So Far, Red Sox Starters Have Performed Right to Expectations

Juan Nieves john Farrell

Jared Wickerham/Getty Images

Red Sox team officials assigned blame for the rotation’s struggles and poor start to the season by firing pitching coach Juan Nieves in the second week of May. Maybe such a change was necessary. Then again, one could argue the Red Sox are getting what they paid (or traded) for with their staff in 2015. Boston starters have performed more or less to expectations through the season’s first 30 games. Here’s a look at the past few years and most recent performances of each starter.

1. Clay Buchholz

Clay Buchholz was the theoretical leader of this rotation with nine seasons under his belt, but management must have hoped his erratic ways somehow corrected themselves in the offseason. The team’s Opening Day starter was coming off a 2014 season in which he allowed a career-high 101 earned runs and 182 hits, also a career worst when you factor in his 9.6 hits per nine innings (H9). He finished 8-11 with a 5.34 ERA and 1.386 WHIP. It was an awful season by any estimation.

There has been little change to Buchholz’s numbers through six starts in 2015. He sports a 1.589 WHIP and is allowing a dreadful 11.5 H9, but his 11.5 strikeouts per nine innings (SO9) are a league-best, so one could say the extra Ks are counteracting the extra hits. Buchholz’s ERA is only slightly worse at 6.03 and his 1-4 record is about right for his performance. If the Red Sox were hoping for a rebound from their longest-tenured starter, it appears to have been wishful thinking.

2. Rick Porcello

Porcello came to Boston in the trade that sent Yoenis Cespedes to Detroit, and the move seemed worth the cost for the Red Sox. Aside from a few bad games, Porcello has been what everyone expected: Boston’s best pitcher by a mile. Coming off a career year in which he won 15 games and posted a 3.43 ERA and 1.23 WHIP, the young right-hander has settled in on his new team.

Maddie Meyer/Getty Images

Maddie Meyer/Getty Images

Porcello’s 4.38 ERA is up slightly from a few rough outings, but otherwise his 1.23 WHIP and 2.3 walks per nine are right on career targets. His 8.1 SO9 and 8.8 H9 are the best marks of his career to date. Red Sox officials should be encouraged thus far from Porcello’s performance, as they are getting the starter they expected, if not a pitcher worth $83 million over four years.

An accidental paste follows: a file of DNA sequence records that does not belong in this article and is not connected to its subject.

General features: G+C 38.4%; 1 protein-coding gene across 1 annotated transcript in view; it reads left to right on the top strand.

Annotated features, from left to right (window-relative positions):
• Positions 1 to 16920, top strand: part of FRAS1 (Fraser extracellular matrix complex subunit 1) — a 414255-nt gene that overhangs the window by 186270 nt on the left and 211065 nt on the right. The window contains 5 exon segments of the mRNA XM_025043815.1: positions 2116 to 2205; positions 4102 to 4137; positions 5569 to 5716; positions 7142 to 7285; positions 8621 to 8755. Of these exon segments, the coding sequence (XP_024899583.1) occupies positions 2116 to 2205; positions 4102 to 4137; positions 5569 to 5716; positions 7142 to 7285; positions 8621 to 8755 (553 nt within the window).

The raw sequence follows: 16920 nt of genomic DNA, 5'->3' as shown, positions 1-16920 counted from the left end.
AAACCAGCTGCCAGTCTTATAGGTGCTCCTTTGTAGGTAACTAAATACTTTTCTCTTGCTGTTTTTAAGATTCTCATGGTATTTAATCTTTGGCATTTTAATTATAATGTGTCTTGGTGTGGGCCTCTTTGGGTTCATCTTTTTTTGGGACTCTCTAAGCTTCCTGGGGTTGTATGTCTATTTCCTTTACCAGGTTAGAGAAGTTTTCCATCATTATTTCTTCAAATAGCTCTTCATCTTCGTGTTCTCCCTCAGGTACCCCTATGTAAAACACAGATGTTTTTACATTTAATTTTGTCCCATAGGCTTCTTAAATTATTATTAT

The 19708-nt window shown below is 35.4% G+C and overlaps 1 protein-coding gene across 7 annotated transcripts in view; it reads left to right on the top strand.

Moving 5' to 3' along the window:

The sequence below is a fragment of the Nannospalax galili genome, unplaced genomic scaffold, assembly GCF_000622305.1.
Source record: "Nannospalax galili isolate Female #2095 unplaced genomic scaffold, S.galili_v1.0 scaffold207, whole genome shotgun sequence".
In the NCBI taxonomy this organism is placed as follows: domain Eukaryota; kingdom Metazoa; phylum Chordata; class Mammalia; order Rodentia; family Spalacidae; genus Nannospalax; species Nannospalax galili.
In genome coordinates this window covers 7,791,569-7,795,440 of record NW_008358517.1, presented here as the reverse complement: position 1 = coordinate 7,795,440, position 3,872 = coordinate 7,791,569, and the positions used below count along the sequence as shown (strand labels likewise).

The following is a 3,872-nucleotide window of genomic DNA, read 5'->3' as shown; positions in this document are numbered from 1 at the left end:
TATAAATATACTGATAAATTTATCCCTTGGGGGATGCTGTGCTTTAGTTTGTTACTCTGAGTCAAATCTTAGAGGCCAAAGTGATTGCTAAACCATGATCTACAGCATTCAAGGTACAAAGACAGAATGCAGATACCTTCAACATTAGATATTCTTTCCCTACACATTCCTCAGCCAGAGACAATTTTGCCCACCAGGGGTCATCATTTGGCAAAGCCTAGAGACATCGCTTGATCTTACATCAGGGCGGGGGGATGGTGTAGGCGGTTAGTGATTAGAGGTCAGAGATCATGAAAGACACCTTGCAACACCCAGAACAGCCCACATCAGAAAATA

3. Wade Miley

In his five-year MLB career (nearly all of it in the NL), Wade Miley has averaged a 3.92 ERA, 1.33 WHIP, 9.2 H9, and nearly three walks per nine innings (BB9). Those figures are pedestrian at best, but Boston management saw potential in the 28-year-old lefty, despite the fact his 2014 season was his worst. Undaunted, they signed Miley to a three-year deal worth over $19 million.

The southpaw’s performance in 2015 has continued the trend that began in 2014. He’s averaging 10 H9 (up from 9.3), 3.8 BB9 (up from 3.4), and 1.53 WHIP (up from 1.40). Each of these minor upticks can be attributed to facing an extra hitter in every AL start, which most teams account for when signing a National League pitcher. Miley has been bad, and there are no numbers to suggest he should be better. Throw in the league change and the intimidation factor for a lefty at Fenway and one might argue it could be worse.

Rich Gagnon/Getty Images

Rich Gagnon/Getty Images

4. Justin Masterson

Masterson may have been the most puzzling signing for Boston in the offseason. The right-hander, a former Red Sox farmhand, was coming a 2014 season in which he posted career highs in ERA (5.99), WHIP (1.632), and H9 (9.9). He even threw in a career-high 14 wild pitches and beaned 15 batters, a prodigious number considering Masterson only threw 128.2 IP last year.

Like Buchholz and Miley, Masterson was coming off one of the worst years of his career. The 30-year-old explained bad knees were holding him back in 2014, and that was the reason his average fastball velocity dropped from 93.1 miles per hour in 2013 to 90.3 miles per hour in 2014, according to FanGraphs. If Boston hoped for a rebound in velocity and performance, it’s difficult to understand why.

Masterson’s velocity is down even more in 2015. In fact, he is posting career worsts across the board, but his average fastball velocity — 87.8 miles per hour — is the only number you need to know. His 5.18 ERA, 1.57 WHIP, and 9.3 H9 are frightening, but those stats are all better than Masterson posted in 2014.

Brian Blanco/Getty Images

Brian Blanco/Getty Images

5. Joe Kelly

Boston traded one of its most reliable starters, John Lackey, for Joe Kelly and Allen Craig late in 2014. So far, that trade has been advantage St. Louis. Kelly, who has yet to throw over 124.0 innings, has no MLB track record to speak of, so therefore had the lowest expectations as the club’s fifth starter in 2015. (Curt Schilling, for his part, said Kelly has a shot at being the team’s ace if healthy.)

Nonetheless, we will take his career 3.59 ERA (mostly in NL action), 1.35 WHIP, 6.4 SO9, and 3.3 BB9 as hints of what to expect. So far, Boston has gotten career bests from Kelly with his 1.23 WHIP, 9.8 SO9, and 2.5 BB9. However, he is averaging fewer than 6.0 IP per start and has a 5.72 ERA through his first five games. Kelly, who has been featuring the best fastball velocity of his young career, is performing around a level anyone could reasonably expect.

When you start a season with high expectations, justified or not, ball clubs have to make moves so the fans and media know someone is accountable, even when the front office deserves the blame for this rotation’s performance. Otherwise, the Red Sox should not be terribly disappointed with their starting five. They’ve performed to expectations through the first 30 games of 2015.

Stats, unless otherwise noted, are from Baseball Reference.